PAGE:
Looking back on his 2017, Jason Isbell says he was fortunate. In an exclusive interview with CMT Hot 20 Countdown, Isbell says his audience continues to grow, his latest album with the 400 Unit is well received and his family at home is happy and healthy. On Sunday's (Jan. 28) Grammy Awards, The Nashville Sound won best Americana album and "If We Were Vampires" won best American roots song.
"It's hard to completely sit back and enjoy the success and the good fortune that we've received as a family when I have people that are really close to me that aren't in the same situation," he says. "I try to talk as much as I can of people who don't necessarily have a voice, and that is very natural for me to discuss those topics because that's what I'm talking about throughout the day with my wife, my friends, with my bandmates.
"So when I sit down to write a song, topics that other people might consider political topics are really just things that I believe. That's going to come out in the music that I'm making. And I think it makes for better songs."
On the difference between artists and entertainers
Isbell: There are a lot of people that call themselves artists that are entertainers, there's nothing wrong to be an entertainer. I love to be distracted just as much as the next person does but there's a big difference between art and craft.
On his songwriting process
I'm the kind of person that writes better the more time I spend on each individual song. They don't just fall out. Every once in awhile one will but most of the time there's a lot of editing. But the real focus for me is trying to be a creative person and trying to fill my role in my family, and I think I if I can do those things the music will follow.
If you stay in touch with society, culture, people's needs and with the directions that people are moving in in order to get heard and get what they want, then you're going to write good songs. As long as you've written enough of them. If you've only written a couple it's going to take a while. But if you've written thousands of songs and you pay attention to people, then you're going to write good songs.
On being considered the Bob Dylan of the 21st century
Bob Dylan is still alive. He is the Bob Dylan of the 21st century ... When someone says you're the next Bruce Springsteen or the next Bob Dylan, I dismiss that just as quickly as somebody who says, "These songs are too sad," because either of those things means you're not really putting a whole lot of thought into it.
On whether he thinks he'd do well writing mainstream country hits on Music Row
I'm not good looking enough to be a country artist. But I think as far as songwriting, I could have found the right people and could have done pretty well I think -- not as good as some of the great ones because there are a lot of people in that world who can do things that I'm not capable of doing. I admire that, and they work really hard.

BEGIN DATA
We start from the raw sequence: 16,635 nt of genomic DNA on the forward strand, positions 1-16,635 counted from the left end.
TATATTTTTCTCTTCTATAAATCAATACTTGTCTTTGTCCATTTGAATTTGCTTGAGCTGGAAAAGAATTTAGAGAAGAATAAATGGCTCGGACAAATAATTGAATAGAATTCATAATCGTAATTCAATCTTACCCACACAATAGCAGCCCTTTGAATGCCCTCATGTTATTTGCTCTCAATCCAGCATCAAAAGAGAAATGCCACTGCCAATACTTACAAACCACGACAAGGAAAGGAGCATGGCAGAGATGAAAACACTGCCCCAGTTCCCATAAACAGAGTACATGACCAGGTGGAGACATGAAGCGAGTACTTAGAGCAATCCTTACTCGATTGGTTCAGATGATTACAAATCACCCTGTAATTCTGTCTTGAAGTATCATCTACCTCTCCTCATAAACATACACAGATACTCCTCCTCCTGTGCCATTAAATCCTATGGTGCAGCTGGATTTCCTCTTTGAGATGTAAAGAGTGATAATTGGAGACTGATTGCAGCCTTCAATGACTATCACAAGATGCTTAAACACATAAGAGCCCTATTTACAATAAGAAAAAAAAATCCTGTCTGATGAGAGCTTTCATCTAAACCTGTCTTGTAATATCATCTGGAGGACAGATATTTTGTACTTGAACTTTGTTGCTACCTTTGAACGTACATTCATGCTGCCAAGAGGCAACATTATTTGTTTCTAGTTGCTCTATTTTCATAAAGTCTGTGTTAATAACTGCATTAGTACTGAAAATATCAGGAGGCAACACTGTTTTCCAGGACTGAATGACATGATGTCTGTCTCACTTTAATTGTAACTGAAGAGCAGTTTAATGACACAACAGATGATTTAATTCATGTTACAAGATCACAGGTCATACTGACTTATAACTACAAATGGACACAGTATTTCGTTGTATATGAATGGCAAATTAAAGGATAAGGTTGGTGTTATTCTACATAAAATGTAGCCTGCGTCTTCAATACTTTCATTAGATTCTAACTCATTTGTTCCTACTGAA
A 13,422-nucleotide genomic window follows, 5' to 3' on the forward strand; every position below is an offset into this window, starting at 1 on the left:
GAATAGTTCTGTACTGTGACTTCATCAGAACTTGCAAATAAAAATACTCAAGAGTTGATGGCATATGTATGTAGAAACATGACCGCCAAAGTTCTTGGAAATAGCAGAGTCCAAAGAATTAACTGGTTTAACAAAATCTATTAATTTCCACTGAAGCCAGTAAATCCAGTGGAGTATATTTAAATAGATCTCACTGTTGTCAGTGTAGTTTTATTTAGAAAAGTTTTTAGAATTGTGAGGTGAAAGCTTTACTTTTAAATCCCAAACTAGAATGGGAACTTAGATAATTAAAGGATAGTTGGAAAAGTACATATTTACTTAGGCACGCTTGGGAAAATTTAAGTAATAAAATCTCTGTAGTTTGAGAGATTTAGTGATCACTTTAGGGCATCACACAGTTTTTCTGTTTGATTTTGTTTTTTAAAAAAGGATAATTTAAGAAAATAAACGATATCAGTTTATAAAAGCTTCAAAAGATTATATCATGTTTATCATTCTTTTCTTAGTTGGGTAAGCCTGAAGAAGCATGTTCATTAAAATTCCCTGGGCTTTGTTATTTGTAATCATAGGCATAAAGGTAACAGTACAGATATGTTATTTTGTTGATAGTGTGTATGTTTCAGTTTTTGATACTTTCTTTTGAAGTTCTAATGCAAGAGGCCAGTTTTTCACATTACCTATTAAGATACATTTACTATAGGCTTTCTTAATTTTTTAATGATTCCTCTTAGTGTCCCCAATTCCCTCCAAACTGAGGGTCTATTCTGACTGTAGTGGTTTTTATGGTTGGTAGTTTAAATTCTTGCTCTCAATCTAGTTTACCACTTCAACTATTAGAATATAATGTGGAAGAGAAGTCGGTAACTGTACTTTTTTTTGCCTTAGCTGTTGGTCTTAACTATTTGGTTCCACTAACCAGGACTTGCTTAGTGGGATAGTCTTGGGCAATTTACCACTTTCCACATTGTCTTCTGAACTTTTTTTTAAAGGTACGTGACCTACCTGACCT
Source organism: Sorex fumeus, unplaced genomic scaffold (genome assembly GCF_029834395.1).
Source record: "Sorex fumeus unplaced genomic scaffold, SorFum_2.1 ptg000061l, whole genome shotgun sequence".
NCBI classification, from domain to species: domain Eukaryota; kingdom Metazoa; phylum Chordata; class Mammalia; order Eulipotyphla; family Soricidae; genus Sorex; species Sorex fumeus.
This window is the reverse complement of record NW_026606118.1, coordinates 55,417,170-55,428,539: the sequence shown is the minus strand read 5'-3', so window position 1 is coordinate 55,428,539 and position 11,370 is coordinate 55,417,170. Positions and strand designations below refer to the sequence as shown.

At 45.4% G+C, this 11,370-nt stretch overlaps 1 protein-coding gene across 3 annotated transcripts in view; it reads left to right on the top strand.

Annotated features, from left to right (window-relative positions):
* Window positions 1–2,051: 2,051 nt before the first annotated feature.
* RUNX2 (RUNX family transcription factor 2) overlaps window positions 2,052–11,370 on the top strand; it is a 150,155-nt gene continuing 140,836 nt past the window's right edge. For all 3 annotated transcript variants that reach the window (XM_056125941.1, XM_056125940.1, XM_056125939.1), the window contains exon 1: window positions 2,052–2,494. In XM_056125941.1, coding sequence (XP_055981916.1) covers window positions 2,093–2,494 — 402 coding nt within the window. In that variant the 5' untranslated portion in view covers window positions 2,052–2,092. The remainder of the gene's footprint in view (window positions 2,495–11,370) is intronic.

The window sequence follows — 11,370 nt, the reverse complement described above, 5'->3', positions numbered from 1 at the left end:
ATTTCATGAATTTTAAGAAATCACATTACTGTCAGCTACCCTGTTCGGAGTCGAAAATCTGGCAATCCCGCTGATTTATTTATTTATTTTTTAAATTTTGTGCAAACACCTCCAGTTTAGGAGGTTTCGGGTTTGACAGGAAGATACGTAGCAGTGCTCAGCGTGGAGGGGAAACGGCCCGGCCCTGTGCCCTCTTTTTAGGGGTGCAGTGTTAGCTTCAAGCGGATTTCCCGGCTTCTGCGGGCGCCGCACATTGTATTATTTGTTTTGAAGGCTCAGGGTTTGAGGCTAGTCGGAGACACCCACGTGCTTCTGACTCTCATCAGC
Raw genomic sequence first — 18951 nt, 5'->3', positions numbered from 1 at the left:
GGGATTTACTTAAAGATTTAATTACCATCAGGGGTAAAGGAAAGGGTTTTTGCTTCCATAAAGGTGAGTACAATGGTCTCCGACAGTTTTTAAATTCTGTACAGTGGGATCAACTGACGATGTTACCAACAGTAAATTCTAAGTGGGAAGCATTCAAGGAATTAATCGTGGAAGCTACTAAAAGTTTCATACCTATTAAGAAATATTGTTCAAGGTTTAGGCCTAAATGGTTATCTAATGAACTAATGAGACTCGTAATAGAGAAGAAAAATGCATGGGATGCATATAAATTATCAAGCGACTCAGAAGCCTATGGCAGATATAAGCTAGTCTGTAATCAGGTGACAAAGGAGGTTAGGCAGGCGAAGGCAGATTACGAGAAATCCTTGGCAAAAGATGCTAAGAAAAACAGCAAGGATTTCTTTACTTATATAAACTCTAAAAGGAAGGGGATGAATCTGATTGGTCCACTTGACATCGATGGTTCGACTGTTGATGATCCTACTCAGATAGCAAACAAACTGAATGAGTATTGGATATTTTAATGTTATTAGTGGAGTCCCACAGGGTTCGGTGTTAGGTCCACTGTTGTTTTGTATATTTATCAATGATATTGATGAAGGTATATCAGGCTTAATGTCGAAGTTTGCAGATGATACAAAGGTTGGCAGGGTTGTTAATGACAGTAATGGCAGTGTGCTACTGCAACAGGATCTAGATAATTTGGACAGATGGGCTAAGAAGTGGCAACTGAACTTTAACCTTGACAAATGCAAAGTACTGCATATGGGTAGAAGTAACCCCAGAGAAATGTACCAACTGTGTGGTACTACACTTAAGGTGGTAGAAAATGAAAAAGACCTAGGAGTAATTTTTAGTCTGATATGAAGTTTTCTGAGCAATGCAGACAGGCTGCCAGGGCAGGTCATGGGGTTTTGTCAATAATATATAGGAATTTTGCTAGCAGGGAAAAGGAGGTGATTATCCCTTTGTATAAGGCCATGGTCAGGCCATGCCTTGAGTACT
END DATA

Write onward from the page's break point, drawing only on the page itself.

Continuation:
And some of them start out at the very bottom as far as ability goes, and within a couple years of writing every single day with people who have written hits, you're going to learn how to do it. They've put the hours in. I can respect it. I don't necessarily listen to most of that stuff on the radio, but I can definitely respect the craft of it.
How fatherhood has influenced his music
With songs like "White Man's World," I could have written that song with my system of beliefs and priorities years ago, but I was a little bit afraid to. But then I thought about having this little girl, and if there's anything you can do to make the future a little brighter for her, then you have to do it; whether it helps or not, you have to at least try so she'll know you tried. So it pushes me to do those things that I was afraid to do a decade ago, and that's a really good thing for a songwriter. It's a side effect of what I'm trying to do, trying to treat her as well as possible.
On staying creative
A big part of being creative and staying that way is jostling your mind loose from regime and things that you think about every day. That's why a lot of us are better at writing when we wake up in the morning because everything you're going to do that day hasn't made its way into your head yet, into your consciousness. And having a two-year-old knocks you out of that world of worrying about yourself and worrying about little things that don't add up to nothing, as Tom Petty said.
On his goals for 2018
I think we might try to put together a live album in 2018. We haven't started yet, but we are recording a whole bunch of shows. So we might go back to some of those. I'd like to do a live album that includes material only from the last three albums because we did one right before we did Southeastern and then there was a shift in the music we were making and the audience we were reaching. So if maybe we can put one together from the last three albums that would be good.
An all-new CMT Hot 20 Countdown, airing Saturday and Sunday (Feb. 3-4) at 9 a.m. ET, will have Isbell's full interview, plus recaps of the 60th annual Grammy Awards and Nashville episode five.